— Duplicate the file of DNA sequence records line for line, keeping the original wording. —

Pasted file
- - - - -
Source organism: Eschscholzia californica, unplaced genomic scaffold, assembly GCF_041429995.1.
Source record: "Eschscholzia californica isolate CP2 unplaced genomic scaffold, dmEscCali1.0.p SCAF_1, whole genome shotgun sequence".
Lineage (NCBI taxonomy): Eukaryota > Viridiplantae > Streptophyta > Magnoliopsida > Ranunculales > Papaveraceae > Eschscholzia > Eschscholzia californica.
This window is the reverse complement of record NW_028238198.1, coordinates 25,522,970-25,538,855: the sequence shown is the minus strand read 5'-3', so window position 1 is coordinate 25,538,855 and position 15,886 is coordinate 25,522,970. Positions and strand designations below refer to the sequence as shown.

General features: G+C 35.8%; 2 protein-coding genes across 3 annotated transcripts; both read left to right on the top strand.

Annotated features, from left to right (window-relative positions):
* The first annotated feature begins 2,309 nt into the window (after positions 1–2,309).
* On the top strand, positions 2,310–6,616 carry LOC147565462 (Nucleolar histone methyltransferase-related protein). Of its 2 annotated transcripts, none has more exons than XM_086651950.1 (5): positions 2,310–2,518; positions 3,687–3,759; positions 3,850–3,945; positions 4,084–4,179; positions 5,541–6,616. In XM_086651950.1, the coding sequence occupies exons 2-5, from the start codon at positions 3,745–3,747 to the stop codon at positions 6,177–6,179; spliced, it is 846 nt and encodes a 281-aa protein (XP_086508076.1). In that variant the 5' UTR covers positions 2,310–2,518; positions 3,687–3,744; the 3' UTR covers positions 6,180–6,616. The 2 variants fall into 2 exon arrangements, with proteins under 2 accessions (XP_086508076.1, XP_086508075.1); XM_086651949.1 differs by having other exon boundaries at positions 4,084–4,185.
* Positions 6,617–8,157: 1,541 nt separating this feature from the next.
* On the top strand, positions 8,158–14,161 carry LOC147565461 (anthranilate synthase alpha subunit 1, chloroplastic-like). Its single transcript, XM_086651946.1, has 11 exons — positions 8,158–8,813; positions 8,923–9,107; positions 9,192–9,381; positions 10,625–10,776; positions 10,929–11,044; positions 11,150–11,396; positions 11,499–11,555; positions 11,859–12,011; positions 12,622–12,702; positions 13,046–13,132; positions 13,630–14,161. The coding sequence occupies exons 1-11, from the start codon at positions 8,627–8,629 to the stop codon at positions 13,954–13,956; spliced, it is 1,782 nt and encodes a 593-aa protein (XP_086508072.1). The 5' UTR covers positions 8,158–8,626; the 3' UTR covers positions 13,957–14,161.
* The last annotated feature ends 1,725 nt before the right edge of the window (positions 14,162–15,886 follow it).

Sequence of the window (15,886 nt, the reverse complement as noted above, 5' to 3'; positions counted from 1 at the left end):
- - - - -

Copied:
Source organism: Eschscholzia californica, unplaced genomic scaffold, assembly GCF_041429995.1.
Source record: "Eschscholzia californica isolate CP2 unplaced genomic scaffold, dmEscCali1.0.p SCAF_1, whole genome shotgun sequence".
Lineage (NCBI taxonomy): Eukaryota > Viridiplantae > Streptophyta > Magnoliopsida > Ranunculales > Papaveraceae > Eschscholzia > Eschscholzia californica.
This window is the reverse complement of record NW_028238198.1, coordinates 25,522,970-25,538,855: the sequence shown is the minus strand read 5'-3', so window position 1 is coordinate 25,538,855 and position 15,886 is coordinate 25,522,970. Positions and strand designations below refer to the sequence as shown.

General features: G+C 35.8%; 2 protein-coding genes across 3 annotated transcripts; both read left to right on the top strand.

Annotated features, from left to right (window-relative positions):
* The first annotated feature begins 2,309 nt into the window (after positions 1–2,309).
* On the top strand, positions 2,310–6,616 carry LOC147565462 (Nucleolar histone methyltransferase-related protein). Of its 2 annotated transcripts, none has more exons than XM_086651950.1 (5): positions 2,310–2,518; positions 3,687–3,759; positions 3,850–3,945; positions 4,084–4,179; positions 5,541–6,616. In XM_086651950.1, the coding sequence occupies exons 2-5, from the start codon at positions 3,745–3,747 to the stop codon at positions 6,177–6,179; spliced, it is 846 nt and encodes a 281-aa protein (XP_086508076.1). In that variant the 5' UTR covers positions 2,310–2,518; positions 3,687–3,744; the 3' UTR covers positions 6,180–6,616. The 2 variants fall into 2 exon arrangements, with proteins under 2 accessions (XP_086508076.1, XP_086508075.1); XM_086651949.1 differs by having other exon boundaries at positions 4,084–4,185.
* Positions 6,617–8,157: 1,541 nt separating this feature from the next.
* On the top strand, positions 8,158–14,161 carry LOC147565461 (anthranilate synthase alpha subunit 1, chloroplastic-like). Its single transcript, XM_086651946.1, has 11 exons — positions 8,158–8,813; positions 8,923–9,107; positions 9,192–9,381; positions 10,625–10,776; positions 10,929–11,044; positions 11,150–11,396; positions 11,499–11,555; positions 11,859–12,011; positions 12,622–12,702; positions 13,046–13,132; positions 13,630–14,161. The coding sequence occupies exons 1-11, from the start codon at positions 8,627–8,629 to the stop codon at positions 13,954–13,956; spliced, it is 1,782 nt and encodes a 593-aa protein (XP_086508072.1). The 5' UTR covers positions 8,158–8,626; the 3' UTR covers positions 13,957–14,161.
* The last annotated feature ends 1,725 nt before the right edge of the window (positions 14,162–15,886 follow it).

Sequence of the window (15,886 nt, the reverse complement as noted above, 5' to 3'; positions counted from 1 at the left end):